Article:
Wild geese

I went along to the Swale yesterday — on the Kent side of the Thames estuary — on what turned out to be a startlingly warm day, for February. Bare arm weather! And very nice it was too, to have several hours of uninterrupted warm sunshine.

Spring was breaking out all over: loads of skylarks all over the place singing their hearts out, my first singing chiffchaff of the spring, my first butterfly of the year (a peacock), a great big bumblebee, and less appealingly, clouds of black midges.

But the overwintering seabirds were still there; big flocks of lapwing, curlew, golden plover, avocet, and most spectacularly, brent geese:

This is the kind of place that George Osborne was referring to in his Autumn Statement when he said “we will make sure that gold plating of EU rules on things like habitats aren’t placing ridiculous costs on British businesses”.

I can only assume the Treasury has a rule of thumb that, if conservation is actually working, it must mean we’re trying too hard.

It’s not just the wildlife itself which I think has value: it’s the fact that there is a place so near to London which actually feels a bit wild, a place where a person can feel small in Nature.

That wildness is a bit of an illusion; it’s a landscape gridded with seawalls, groynes and drainage ditches, all there to keep the sea and land decorously separate.

It must have been an amazing place in its truly natural state: a shifting, complex landscape of mudflats, saltmarsh, reedbeds, lakes, wet woodland, changing with the seasons and the tides. A wetland to compare with any in the world.

That landscape is lost forever. But at least we can try to hang on to what we have left. Not just as a refuge for the geese, so they can take a break from the Siberia tundra, but as a place where people like me can take a break from London.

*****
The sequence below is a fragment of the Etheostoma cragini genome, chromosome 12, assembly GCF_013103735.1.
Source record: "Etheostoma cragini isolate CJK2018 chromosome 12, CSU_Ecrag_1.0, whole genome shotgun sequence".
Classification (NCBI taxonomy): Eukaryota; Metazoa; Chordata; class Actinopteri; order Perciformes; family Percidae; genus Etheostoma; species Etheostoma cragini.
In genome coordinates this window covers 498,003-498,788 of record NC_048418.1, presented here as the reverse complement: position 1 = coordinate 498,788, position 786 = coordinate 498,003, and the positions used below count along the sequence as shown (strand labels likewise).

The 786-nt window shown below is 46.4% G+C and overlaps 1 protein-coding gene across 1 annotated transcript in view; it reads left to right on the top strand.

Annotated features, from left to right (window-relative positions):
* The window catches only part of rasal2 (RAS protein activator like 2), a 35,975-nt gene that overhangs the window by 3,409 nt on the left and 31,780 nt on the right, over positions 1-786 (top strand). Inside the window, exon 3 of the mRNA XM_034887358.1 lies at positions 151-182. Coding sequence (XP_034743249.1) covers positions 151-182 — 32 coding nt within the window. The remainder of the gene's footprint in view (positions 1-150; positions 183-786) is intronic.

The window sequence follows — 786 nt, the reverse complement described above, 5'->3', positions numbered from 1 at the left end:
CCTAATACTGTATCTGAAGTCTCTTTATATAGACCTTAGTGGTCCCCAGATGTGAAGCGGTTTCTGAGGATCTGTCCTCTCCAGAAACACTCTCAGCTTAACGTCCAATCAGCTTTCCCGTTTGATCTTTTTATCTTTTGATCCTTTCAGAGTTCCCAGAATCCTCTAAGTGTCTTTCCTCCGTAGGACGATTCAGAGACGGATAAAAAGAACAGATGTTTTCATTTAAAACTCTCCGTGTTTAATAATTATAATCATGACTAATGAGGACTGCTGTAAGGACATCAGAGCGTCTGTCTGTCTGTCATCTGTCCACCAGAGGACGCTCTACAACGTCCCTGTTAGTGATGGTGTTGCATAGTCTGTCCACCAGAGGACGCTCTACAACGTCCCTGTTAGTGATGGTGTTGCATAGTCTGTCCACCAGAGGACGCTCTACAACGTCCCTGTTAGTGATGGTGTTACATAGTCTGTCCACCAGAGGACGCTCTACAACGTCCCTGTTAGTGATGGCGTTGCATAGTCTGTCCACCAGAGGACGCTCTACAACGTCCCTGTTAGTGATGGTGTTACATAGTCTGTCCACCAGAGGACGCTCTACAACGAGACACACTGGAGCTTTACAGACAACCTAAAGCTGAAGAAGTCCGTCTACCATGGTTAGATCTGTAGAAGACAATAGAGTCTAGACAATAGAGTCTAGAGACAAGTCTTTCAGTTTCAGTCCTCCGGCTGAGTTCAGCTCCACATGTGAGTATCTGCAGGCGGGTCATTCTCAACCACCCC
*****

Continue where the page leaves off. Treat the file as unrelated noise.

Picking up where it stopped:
2 Comments

  1. 24 February 2012 at 10:22 pm | Permalink

    let them be left, wildness and wet…

    Birds make use of our constructions and artifices where they can too, though it’s a fact that all the mediaeval hunting and trapping of and gorging on wildfowl made little difference to their populations compared with the destruction of habitats in more modern times.

    Back in the autumn I caught a shot of a solitary Brent goose in a cove near a resort up the coast from us in Brittany, the area which big agribusiness threatens to wreck further with nitrate pollution, and Sarkozy dubs the people who protest at it ‘eco-terrorists’.

    These are lovely pictures and video; estuarine places and birds have a special magic.

  2. Harry
    25 February 2012 at 2:57 pm | Permalink

    They certainly do.

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  1. […] there’s a whole system of drainage ditches and embankments to keep the sea out — but it certainly feels wilder than most of the space around London, and it’s important for […]

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